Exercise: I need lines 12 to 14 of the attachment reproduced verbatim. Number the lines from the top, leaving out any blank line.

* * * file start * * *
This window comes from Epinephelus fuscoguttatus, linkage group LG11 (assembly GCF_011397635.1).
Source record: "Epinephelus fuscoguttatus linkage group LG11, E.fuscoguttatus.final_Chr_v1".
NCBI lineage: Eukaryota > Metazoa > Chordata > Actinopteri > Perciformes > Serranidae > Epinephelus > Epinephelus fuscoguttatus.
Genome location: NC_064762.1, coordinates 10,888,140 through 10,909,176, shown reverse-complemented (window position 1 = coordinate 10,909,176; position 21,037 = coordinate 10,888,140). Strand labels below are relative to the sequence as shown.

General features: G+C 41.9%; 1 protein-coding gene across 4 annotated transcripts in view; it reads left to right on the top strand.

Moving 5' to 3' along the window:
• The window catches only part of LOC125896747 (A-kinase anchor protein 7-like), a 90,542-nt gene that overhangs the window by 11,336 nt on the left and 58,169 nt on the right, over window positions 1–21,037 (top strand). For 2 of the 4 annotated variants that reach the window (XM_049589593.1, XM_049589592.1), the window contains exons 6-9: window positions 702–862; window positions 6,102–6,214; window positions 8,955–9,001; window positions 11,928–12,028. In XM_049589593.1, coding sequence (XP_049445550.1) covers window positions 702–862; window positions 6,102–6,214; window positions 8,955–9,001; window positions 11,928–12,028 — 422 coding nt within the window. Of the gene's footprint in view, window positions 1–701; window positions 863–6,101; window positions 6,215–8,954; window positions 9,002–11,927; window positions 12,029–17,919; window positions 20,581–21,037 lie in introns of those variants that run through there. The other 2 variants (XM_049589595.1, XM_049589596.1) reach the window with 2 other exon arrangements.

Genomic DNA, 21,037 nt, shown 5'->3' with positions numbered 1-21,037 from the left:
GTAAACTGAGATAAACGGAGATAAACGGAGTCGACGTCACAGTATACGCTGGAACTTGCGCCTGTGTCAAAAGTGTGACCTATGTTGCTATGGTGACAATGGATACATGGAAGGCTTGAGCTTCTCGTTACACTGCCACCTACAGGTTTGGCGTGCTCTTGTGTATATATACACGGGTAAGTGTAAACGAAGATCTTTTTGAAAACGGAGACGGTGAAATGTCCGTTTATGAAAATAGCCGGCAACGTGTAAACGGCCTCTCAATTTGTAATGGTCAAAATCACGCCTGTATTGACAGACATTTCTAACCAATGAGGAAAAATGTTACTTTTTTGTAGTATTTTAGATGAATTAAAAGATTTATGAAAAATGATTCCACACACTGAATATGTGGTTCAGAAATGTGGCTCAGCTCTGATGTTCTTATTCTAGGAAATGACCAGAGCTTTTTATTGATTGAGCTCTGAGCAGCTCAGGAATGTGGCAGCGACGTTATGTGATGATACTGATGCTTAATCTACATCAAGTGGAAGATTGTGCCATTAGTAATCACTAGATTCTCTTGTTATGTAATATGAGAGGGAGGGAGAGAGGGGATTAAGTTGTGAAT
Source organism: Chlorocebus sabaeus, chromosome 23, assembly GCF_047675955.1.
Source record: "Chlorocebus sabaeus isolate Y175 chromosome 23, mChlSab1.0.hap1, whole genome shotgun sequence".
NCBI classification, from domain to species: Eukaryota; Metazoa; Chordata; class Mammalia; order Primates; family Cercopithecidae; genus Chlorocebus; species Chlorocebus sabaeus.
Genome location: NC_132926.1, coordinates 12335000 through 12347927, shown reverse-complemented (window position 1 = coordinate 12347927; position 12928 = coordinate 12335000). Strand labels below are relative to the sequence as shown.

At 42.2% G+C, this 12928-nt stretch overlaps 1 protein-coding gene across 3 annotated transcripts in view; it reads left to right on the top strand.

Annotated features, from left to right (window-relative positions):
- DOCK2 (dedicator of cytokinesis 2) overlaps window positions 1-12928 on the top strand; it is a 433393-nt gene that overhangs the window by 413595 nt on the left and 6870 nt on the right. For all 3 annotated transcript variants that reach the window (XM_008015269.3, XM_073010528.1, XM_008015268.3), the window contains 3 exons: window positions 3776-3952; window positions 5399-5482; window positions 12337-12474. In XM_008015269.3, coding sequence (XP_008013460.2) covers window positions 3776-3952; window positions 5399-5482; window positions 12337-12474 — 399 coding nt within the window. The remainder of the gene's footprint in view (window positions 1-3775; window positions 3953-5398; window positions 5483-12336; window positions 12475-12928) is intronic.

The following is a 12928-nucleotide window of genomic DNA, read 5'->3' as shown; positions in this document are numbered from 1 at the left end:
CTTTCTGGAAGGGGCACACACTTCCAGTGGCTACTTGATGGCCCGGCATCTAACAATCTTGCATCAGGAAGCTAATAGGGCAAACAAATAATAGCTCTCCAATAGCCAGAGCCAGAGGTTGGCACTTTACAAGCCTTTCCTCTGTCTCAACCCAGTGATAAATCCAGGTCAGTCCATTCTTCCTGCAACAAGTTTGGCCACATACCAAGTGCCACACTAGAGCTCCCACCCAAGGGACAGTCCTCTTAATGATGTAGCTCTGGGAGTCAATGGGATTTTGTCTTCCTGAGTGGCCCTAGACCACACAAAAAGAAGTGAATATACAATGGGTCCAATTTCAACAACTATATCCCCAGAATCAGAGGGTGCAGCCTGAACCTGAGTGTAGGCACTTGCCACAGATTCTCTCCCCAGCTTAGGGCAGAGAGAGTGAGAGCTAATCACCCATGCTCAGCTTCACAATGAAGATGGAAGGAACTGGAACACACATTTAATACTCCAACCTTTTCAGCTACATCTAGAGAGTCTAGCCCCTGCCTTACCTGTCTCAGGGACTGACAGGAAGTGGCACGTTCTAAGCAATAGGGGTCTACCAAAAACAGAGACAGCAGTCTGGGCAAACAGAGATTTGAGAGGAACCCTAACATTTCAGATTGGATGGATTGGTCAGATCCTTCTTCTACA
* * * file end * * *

NCBI classification, from domain to species: Eukaryota; Metazoa; Chordata; class Mammalia; order Primates; family Cercopithecidae; genus Chlorocebus; species Chlorocebus sabaeus.
Genome location: NC_132926.1, coordinates 12335000 through 12347927, shown reverse-complemented (window position 1 = coordinate 12347927; position 12928 = coordinate 12335000). Strand labels below are relative to the sequence as shown.

At 42.2% G+C, this 12928-nt stretch overlaps 1 protein-coding gene across 3 annotated transcripts in view; it reads left to right on the top strand.